1. Massage it. Yes, I said massage it. Massaged kale salads are insanely tasty; so tasty, in fact, that they were the number one dish I missed while I was in France. Oddly enough, my favorite time to have one of these salads is at breakfast, but it’s perfect for a light lunch, dinner, or even snack. All you do is wash and dry a BUNCH of chopped kale, drizzle on some good olive oil and a bit of vinegar/citrus juice, and massage the liquids into the kale with your hands. The kale is ready when it’s turned dark green and feels considerably softer in texture. It’s best if you let it sit for at least 15 minutes before digging in.
  2. Crispify it. Kale chips are sweeping the nation. You don’t need a mandolin or a dehydrator to make them: you just need some olive oil, salt, a big baking sheet, an oven, and some kale! Simply toss your choice of kale with a scant teaspoon or two of olive oil (you don’t want a lot—it’ll weigh it down), salt, and some spices, if you’d like. (Paprika, chipotle chili powder, and garlic powder are my go-tos.) Lay the kale on the sheet, and bake at 400 degrees until dark green and crispy, about 15 to 20 minutes. Do not stir. Serve immediately and resist eating the whole batch.

4. Carrots

I was a rabbit in a previous life. I am OBSESSED with carrots. I usually eat them every day, sometimes twice a day. I swear, I will eat carrots over almost anything. It’s a good thing they’re fantastic for you: plenty of Vitamin A (I guess I really like Vitamin A, don’t I?), fiber, and beta-carotene, which like lycopene is chock-full of antioxidants as well as natural pigments. Carrots are also a great kid-friendly choice: they’re bright, crunchy, and sweet, perfect for packing in lunchboxes and dipping in nut butter.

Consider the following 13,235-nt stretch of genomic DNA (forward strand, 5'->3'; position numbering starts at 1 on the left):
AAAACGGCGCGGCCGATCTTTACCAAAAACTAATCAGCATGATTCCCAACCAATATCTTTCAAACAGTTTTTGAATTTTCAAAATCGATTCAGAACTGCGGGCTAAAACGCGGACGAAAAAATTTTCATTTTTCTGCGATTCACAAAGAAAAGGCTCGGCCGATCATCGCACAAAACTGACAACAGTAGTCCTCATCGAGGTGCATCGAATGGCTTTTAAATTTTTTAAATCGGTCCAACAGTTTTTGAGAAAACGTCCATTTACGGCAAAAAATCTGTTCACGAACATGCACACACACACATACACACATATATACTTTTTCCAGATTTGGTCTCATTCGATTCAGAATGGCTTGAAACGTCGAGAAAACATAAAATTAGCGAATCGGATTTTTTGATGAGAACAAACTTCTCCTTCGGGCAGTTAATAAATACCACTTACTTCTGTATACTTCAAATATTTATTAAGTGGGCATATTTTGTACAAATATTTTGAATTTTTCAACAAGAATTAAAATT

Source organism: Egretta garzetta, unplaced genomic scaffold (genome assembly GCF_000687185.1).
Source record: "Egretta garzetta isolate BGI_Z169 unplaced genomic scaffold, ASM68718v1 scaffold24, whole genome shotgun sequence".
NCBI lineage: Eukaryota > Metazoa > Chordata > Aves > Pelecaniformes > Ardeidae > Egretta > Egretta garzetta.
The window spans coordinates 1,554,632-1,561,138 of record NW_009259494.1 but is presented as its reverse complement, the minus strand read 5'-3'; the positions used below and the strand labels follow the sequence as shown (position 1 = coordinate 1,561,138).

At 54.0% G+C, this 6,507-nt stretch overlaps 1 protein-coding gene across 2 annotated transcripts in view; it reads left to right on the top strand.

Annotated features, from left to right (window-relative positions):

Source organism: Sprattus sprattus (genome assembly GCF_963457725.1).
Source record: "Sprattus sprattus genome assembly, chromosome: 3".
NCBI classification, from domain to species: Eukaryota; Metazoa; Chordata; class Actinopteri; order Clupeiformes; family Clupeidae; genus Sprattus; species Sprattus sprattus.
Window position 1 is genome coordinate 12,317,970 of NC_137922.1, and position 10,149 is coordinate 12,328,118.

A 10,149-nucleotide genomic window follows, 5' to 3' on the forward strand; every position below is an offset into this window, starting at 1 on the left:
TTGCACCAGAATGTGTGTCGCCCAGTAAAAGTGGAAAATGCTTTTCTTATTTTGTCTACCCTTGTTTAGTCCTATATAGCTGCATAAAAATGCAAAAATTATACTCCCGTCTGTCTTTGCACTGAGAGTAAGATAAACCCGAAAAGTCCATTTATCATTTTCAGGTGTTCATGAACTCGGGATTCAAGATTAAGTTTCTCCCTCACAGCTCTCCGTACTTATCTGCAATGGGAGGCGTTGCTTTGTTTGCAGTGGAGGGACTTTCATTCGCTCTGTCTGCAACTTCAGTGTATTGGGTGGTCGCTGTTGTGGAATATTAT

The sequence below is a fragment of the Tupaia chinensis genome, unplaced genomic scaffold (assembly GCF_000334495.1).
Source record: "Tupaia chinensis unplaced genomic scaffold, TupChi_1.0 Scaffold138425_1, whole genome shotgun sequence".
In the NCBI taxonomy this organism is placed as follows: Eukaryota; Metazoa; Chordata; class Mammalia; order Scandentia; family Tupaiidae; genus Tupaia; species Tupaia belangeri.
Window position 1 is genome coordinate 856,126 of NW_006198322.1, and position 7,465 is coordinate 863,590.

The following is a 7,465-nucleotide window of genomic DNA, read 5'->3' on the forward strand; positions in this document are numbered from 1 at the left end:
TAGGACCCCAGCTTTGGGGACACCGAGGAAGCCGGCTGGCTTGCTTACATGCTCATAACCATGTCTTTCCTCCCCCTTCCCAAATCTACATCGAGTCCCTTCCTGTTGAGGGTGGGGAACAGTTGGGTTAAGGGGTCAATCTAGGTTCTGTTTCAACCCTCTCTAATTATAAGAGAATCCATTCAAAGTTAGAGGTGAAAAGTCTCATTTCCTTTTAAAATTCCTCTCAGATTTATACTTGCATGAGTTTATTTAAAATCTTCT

So, how do I prepare them?

  1. Mash them. If you like mashed sweet potatoes, you’ll love mashed carrots! Either boil them in water until soft (about 10 minutes) or roast them in the oven at 400 degrees until browning and tender (about 35 minutes), then transfer to the bowl of a food processor. Blend with 1/3-1/2 cup of full-fat coconut milk (depending on how creamy you want it), a tablespoon of butter or coconut oil, a good pinch of salt, and about 1/2 tablespoon each of paprika, turmeric, and cumin. Process until smooth, then taste and adjust the seasonings if necessary.
  2. Slaw them. Grate enough carrots to amount to 4 cups or buy them already prepared. Toss with 1/4 cup of mayonnaise (I always make my own—you can use this recipe), a tablespoon of maple syrup, a generous pinch of salt, a good crack of black pepper, and either 1/4 cup of red raisins OR a chopped apple. Let sit in the fridge for half an hour before serving.

So, have I convinced you now to give vegetables a try? If you didn’t see one you liked here, you could try…

…asparagus, beets (golden and red), broccoli/broccolini/broccoli rabe, brussel sprouts, butternut squash, cucumbers, eggplant, fiddlehead ferns, leeks, lettuce, mushrooms, parsnips, rutabegas, spaghetti squash, spinach, sunchokes, sweet potatoes, or zucchini, just to name a few of my favorites.

What’s your vegetable of choice and what do you like to do with it? Leave me a comment on Facebook and let me know! 


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Arroz con Pollo (Gluten-Free, Dairy-Free, Grain-Free, Paleo)